The corridor ended in an area that had once been farmland but was now being developed. Areas like that can be great places to find wildlife, too. I quickly spotted the stormwater control ponds that were part of the development and noticed the good numbers of shorebirds in them. I took a few photos, and to my surprise, one of them contained a group of 10 Solitary Sandpipers. I looked around with my binocs and counted 15 more in other spots. “Solitary no more,” I thought. I’d never seen more than 1 Solitary Sandpiper at a time. Here’s the photo of the 10, followed by one of a single bird.
While I was there looking over the ponds, I also noticed a number of swallows. No wonder, as swallows are often found feeding near water. I took quite a few frames of the foraging birds, but here’s my favorite. At first, I described it this way on FM Forums: “I caught this Barn Swallow snatching a flying insect out of the air as it flew or glided on its back.” Another member soon responded that unless his eyesight was failing him, the bird was NOT flying upside down but had turned its head 180 degrees to catch a flying insect. He was right, and I made the correction. The swallow was flying or gliding as it normally does. I also added that the photo highlights the Barn Swallow’s remarkable ability to maneuver quickly to catch prey. That ability is partly due to its deeply forked tail.
If you’re interested, I used the same camera autofocus area mode here that I used to capture the Tree Swallows in, “A Few Sights and Sounds.” I use that mode often if the background is clean and there’s no chance the AF system can lock focus on something else.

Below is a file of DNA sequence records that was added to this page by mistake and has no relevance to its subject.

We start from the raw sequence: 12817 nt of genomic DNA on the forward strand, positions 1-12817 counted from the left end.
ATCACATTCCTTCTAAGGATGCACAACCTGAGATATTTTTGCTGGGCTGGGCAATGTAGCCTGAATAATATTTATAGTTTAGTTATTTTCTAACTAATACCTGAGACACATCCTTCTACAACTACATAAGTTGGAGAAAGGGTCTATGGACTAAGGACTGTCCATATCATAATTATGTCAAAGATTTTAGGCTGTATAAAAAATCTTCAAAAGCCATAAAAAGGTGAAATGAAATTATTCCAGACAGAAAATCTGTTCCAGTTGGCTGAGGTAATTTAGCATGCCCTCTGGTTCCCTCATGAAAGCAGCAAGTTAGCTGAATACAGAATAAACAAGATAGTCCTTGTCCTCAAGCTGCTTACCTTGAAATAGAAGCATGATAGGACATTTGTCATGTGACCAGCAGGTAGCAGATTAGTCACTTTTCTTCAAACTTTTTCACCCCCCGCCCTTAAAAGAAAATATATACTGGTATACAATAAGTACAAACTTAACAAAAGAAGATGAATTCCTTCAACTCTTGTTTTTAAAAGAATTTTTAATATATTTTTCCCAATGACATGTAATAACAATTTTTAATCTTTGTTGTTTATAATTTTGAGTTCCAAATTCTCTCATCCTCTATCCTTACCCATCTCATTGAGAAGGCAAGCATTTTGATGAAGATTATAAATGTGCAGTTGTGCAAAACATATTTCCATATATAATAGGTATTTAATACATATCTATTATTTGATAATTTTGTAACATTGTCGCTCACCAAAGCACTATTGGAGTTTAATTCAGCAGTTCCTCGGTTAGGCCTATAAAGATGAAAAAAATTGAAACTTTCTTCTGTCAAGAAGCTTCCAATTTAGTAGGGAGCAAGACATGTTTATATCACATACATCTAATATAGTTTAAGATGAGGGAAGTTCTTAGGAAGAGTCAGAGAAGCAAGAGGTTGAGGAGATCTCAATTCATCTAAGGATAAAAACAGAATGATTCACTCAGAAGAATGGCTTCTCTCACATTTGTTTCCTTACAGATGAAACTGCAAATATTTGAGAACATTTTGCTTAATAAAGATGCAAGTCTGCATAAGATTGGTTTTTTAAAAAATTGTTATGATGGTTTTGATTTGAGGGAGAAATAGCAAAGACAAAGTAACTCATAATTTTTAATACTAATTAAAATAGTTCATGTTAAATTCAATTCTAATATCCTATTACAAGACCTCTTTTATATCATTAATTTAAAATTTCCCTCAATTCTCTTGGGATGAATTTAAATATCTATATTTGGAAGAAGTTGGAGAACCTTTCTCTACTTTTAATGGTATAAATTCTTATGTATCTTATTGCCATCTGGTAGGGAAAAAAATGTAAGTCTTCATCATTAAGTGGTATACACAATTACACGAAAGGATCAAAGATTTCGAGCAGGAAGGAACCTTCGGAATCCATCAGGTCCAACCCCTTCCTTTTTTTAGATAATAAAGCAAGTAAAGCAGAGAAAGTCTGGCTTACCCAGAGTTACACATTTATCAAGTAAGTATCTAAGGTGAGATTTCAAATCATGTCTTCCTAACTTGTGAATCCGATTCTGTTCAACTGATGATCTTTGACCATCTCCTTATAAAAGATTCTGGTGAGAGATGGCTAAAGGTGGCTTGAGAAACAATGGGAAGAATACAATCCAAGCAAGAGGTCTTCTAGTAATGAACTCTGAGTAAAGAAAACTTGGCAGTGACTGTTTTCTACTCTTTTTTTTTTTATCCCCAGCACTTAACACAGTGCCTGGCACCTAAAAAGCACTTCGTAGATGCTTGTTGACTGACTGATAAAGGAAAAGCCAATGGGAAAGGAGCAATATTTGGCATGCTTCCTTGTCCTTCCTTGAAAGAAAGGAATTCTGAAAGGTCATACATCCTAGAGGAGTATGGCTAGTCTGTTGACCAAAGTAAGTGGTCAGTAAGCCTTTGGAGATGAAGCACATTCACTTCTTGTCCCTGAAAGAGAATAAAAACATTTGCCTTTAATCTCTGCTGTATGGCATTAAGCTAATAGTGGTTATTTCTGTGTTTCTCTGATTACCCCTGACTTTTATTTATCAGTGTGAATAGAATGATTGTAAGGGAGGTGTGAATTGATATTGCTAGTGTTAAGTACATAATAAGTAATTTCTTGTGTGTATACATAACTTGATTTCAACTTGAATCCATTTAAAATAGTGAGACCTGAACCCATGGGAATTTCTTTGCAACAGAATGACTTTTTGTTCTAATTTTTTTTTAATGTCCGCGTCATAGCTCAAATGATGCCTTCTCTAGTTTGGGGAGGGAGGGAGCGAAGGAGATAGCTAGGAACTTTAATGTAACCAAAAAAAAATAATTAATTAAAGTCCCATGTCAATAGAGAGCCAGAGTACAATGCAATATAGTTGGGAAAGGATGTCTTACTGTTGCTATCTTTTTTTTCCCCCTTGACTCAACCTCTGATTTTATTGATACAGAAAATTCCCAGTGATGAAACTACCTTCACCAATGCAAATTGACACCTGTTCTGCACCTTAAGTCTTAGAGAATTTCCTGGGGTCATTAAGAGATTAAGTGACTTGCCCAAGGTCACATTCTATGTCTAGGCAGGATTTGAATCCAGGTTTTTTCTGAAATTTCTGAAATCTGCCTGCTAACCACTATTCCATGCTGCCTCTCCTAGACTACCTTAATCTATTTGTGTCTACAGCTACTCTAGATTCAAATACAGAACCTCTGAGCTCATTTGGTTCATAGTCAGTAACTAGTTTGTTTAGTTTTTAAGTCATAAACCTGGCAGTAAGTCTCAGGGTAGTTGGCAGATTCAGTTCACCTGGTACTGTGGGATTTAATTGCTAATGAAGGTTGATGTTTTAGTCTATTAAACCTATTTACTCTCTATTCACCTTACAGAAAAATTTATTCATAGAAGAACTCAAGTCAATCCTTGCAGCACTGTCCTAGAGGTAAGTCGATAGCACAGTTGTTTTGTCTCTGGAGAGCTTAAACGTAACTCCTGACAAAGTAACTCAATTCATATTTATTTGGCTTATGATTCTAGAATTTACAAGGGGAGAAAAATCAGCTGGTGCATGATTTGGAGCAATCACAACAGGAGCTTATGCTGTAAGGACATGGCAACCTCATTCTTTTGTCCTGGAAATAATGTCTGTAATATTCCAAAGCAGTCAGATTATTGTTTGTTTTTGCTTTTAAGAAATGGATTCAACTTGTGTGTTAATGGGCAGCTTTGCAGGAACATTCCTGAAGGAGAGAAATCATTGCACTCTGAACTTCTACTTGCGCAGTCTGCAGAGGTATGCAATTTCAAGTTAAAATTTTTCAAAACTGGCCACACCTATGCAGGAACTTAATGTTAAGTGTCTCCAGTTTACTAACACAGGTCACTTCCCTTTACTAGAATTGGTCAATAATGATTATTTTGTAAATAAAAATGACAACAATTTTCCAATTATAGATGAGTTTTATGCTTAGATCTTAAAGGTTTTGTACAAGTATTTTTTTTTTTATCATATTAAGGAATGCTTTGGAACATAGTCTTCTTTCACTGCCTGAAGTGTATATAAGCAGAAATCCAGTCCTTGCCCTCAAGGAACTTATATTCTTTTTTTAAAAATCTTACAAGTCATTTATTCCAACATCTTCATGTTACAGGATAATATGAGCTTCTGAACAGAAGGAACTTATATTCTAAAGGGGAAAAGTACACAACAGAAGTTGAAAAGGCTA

On my way back to my truck, I caught up with this eastern cottontail. The corridor is cottontail central. I don’t usually take photos of rabbits, but I couldn’t resist capturing this one. It looked like it was struggling to wake up. It also made me think me of how I probably look most mornings.
And This Just In
While I was walking the corridor on a different morning, I heard a sound coming from the woods. I thought it came from either a Great Blue Heron or an owl, and I used BirdNET Sound ID, a great new app, to try and figure it out. BirdNET was stumped, as was I. I reached out to Andy McGann on the Maryland and DC email list to help me with the call. Here was his response: “Good reason why they are stumped! It’s the alarm “snorting” sound of a White-tailed Deer!”
Quip, Question, Quote(s)
Keep the following in mind if you want to experiment with backlight photography: do it early or late in the day when the sun is low in the sky, and slightly overexpose the image so your subject won’t appear too dark.
Keep this in mind, too. It’s a great daily reminder quote, and it’s also great advice: “Don’t try to be the best [photographer] – work hard to be the best that YOU can be. Create and record moments with your camera, focus on the emotion of your shot. Strive to have people look at your work and pause and consider it. If you’re like me, work for that WOW response.” Joe Edelman
Thank you for reading.